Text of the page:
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Used cooking oil from McDonald’s is transformed into 3D printing resin

Published on February 4, 2020 by Carlota V.
mcdonalds 3D printing resin

At the University of Toronto, a team of researchers has recovered used cooking oil from a local McDonald’s and turned it into a high-resolution biodegradable 3D printing resin. For one litre of used oil, they obtained 420 mL (14 oz) of liquid resin which they used to 3D print several butterflies. The resin they created did not crumble or melt above room temperature. This project is a good example of how 3D printing technologies can be used to give value to our food waste.

Apart from the fact that it is far from healthy, frying oil has some environmental impacts too, especially after it’s been used to fry. Today, it is thrown down our sinks, causing clogged pipes due to the accumulation of grease. However, there are initiatives to recycle it. The fast food giant McDonald’s has committed to reusing its frying oil to create biofuel. A total of 35,000 litres (9,245 gallons) are processed each month, saving 420,000 litres (11,0950 gallons) of crude oil per year. The initiative began in India, where it has been a great success. Projects such as this one can attract more attention to these issues, often forgotten by consumers.

mcdonald's 3d printing resin

One of the 3D printed butterflies | Credits: Don Campbell

Creating McDonald’s 3D printing resin?

The University of Toronto professors behind this project started from a simple observation: most plastics are made from man-made synthetic components that are much more difficult for nature to assimilate. Andre Simpson, a professor in the university’s Department of Physical and Environmental Sciences, explains: “If plastics are a problem, it’s because nature has not evolved to process man-made chemicals. Because we use what is essentially a natural product – in this case fats from cooking oil – nature can handle them much better.

The researchers found that the grease molecules in the frying oil had the same characteristics as those of a commercial resin. The project could begin. The team asked several restaurants and fast food chains for their used frying oil, including McDonald’s, which was the only one to agree. Using a simple, one-step chemical process, the researchers explain that they transformed 1 litre of used oil into 420 mL of plastic resin, compatible with a 3D printer. To demonstrate the potential of this chemical transformation, they printed several butterflies with impressive physical and chemical properties, proving that the material is as effective as a resin in the additive manufacturing market.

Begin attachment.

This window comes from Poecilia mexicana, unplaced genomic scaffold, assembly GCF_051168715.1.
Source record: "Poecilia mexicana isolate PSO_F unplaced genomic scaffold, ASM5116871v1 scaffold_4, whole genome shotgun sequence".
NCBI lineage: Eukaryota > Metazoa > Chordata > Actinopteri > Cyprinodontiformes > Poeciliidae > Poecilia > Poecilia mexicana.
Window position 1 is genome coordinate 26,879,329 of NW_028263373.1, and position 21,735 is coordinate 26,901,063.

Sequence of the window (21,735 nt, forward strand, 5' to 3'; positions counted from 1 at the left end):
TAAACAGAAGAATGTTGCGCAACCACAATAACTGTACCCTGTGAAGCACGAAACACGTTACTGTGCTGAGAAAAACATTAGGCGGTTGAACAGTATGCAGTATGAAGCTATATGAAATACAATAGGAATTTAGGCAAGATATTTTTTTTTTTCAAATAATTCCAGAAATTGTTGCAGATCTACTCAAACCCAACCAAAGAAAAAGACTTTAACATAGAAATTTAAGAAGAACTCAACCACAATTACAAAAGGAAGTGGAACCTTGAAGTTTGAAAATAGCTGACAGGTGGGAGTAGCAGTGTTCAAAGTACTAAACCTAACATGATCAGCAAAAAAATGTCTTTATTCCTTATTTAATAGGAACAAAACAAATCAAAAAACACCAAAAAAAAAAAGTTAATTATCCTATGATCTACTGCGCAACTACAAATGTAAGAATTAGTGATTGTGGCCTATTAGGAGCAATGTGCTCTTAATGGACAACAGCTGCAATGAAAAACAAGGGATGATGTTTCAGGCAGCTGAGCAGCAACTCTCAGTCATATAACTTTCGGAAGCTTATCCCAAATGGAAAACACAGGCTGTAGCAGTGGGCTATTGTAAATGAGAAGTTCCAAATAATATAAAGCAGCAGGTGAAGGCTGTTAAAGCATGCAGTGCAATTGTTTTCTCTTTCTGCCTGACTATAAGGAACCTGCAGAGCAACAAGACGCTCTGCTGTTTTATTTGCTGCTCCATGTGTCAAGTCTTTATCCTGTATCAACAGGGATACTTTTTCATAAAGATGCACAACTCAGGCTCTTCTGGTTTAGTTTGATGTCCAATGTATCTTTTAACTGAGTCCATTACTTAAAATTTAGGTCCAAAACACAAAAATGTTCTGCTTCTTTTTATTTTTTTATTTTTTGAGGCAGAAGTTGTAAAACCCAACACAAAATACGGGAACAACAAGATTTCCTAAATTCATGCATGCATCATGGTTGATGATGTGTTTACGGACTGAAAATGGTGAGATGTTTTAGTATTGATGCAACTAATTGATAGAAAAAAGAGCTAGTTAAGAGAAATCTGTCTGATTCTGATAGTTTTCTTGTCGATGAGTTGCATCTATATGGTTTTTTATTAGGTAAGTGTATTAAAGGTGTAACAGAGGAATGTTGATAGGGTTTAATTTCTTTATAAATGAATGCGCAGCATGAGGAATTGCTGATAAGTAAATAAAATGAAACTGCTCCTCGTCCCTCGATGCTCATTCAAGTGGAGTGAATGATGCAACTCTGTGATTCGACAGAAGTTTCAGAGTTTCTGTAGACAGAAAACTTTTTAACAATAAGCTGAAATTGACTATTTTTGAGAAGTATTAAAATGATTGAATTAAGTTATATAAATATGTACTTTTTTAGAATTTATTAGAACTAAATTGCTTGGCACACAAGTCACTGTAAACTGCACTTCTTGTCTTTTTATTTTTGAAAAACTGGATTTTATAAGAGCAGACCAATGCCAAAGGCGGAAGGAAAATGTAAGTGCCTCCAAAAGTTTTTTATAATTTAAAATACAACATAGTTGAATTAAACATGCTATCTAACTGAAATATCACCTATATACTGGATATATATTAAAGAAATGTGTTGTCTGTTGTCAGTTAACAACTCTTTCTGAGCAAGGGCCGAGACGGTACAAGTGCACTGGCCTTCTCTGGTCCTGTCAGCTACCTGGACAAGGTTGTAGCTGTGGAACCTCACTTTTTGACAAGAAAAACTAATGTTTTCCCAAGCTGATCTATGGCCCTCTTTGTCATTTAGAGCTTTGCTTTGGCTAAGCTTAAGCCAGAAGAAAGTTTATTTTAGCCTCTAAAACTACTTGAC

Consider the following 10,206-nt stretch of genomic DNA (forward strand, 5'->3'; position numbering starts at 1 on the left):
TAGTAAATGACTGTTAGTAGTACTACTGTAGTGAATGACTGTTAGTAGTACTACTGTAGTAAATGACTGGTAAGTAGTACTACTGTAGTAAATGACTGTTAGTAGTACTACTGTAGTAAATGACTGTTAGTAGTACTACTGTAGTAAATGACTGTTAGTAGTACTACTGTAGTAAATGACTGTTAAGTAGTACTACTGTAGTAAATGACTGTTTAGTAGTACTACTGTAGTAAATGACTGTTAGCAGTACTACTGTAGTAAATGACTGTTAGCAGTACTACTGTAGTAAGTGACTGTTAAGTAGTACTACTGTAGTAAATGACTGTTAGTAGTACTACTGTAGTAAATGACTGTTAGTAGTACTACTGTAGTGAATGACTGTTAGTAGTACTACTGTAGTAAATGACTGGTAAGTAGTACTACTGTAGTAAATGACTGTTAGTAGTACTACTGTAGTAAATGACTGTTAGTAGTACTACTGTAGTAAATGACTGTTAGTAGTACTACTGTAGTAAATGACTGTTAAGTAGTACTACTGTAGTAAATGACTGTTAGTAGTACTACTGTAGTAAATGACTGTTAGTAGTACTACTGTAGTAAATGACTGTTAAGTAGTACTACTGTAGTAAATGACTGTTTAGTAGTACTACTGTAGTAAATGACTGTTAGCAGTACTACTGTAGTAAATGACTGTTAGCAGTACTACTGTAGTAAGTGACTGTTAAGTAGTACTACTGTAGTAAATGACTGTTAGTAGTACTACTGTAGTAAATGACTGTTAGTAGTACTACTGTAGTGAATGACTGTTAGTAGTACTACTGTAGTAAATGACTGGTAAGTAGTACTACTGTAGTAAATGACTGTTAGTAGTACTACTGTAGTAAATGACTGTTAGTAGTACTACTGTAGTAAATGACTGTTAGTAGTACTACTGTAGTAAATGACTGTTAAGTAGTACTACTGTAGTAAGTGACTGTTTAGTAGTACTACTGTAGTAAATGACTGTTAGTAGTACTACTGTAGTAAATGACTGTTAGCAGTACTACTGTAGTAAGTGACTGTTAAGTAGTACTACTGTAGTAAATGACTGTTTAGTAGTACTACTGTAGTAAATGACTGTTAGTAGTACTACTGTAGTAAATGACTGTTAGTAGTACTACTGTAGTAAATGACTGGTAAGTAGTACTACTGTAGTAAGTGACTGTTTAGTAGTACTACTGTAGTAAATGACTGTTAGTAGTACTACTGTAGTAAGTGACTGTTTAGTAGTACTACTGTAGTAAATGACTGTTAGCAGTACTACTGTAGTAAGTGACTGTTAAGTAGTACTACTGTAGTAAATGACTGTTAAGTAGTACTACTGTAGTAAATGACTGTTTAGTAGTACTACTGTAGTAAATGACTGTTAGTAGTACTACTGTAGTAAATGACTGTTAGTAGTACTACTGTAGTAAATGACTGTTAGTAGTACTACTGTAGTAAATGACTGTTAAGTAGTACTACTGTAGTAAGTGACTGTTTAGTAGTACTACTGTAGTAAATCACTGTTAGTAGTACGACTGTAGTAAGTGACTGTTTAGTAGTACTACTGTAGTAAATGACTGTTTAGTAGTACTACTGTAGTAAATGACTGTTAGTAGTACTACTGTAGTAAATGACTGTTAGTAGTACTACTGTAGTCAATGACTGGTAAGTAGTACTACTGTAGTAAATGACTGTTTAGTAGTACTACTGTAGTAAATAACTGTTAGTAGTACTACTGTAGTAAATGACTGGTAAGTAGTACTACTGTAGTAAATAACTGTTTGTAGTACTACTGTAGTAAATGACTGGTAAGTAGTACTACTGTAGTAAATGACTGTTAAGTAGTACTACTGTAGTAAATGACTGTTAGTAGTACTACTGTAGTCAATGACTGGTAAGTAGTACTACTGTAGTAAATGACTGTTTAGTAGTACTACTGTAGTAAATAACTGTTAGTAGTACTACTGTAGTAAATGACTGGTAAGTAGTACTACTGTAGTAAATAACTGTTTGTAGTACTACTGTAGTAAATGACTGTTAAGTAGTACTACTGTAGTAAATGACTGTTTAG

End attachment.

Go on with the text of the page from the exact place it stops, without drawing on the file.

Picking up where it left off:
Andre Simpson developed the 3D printing resin using the cooking oil | Credits: Don Campbell

And while the resin is more environmentally friendly, it is also cheaper to produce. According to researchers, it costs only $300 per tonne, while a commercial resin derived from fossil fuels can go up to $525 per litre given its more complex production process. Finally, this new resin is also biodegradable. The researchers buried one of the 3D printed butterflies in the ground and two weeks later it had lost 20% of its weight. Because it’s essentially made up of fat, the microbes in the soil break down the structure: “Microbes like fat, they like to eat it so they do a good job of breaking it down,” explains Andre Simpson.

mcdonalds 3d printing resin

Rajshree Biswas, PhD student at Professor Simpson’s lab, next to the 3D printed butterflies | Credits: Don Campbell

This is not the first time that the University of Toronto has taken an interest in the recycling of food waste through 3D printing: a few months ago, former students founded the startup Genecis, which designs 3D printing filaments from food. In any case, it is hoped that the new resin will provide a viable solution for recycling used cooking oil! What do you think of this initiative? Let us know in a comment below or on our Facebook and Twitter pages! And remember to sign up for our free weekly Newsletter, to get all the latest news in 3D printing send straight to your inbox!

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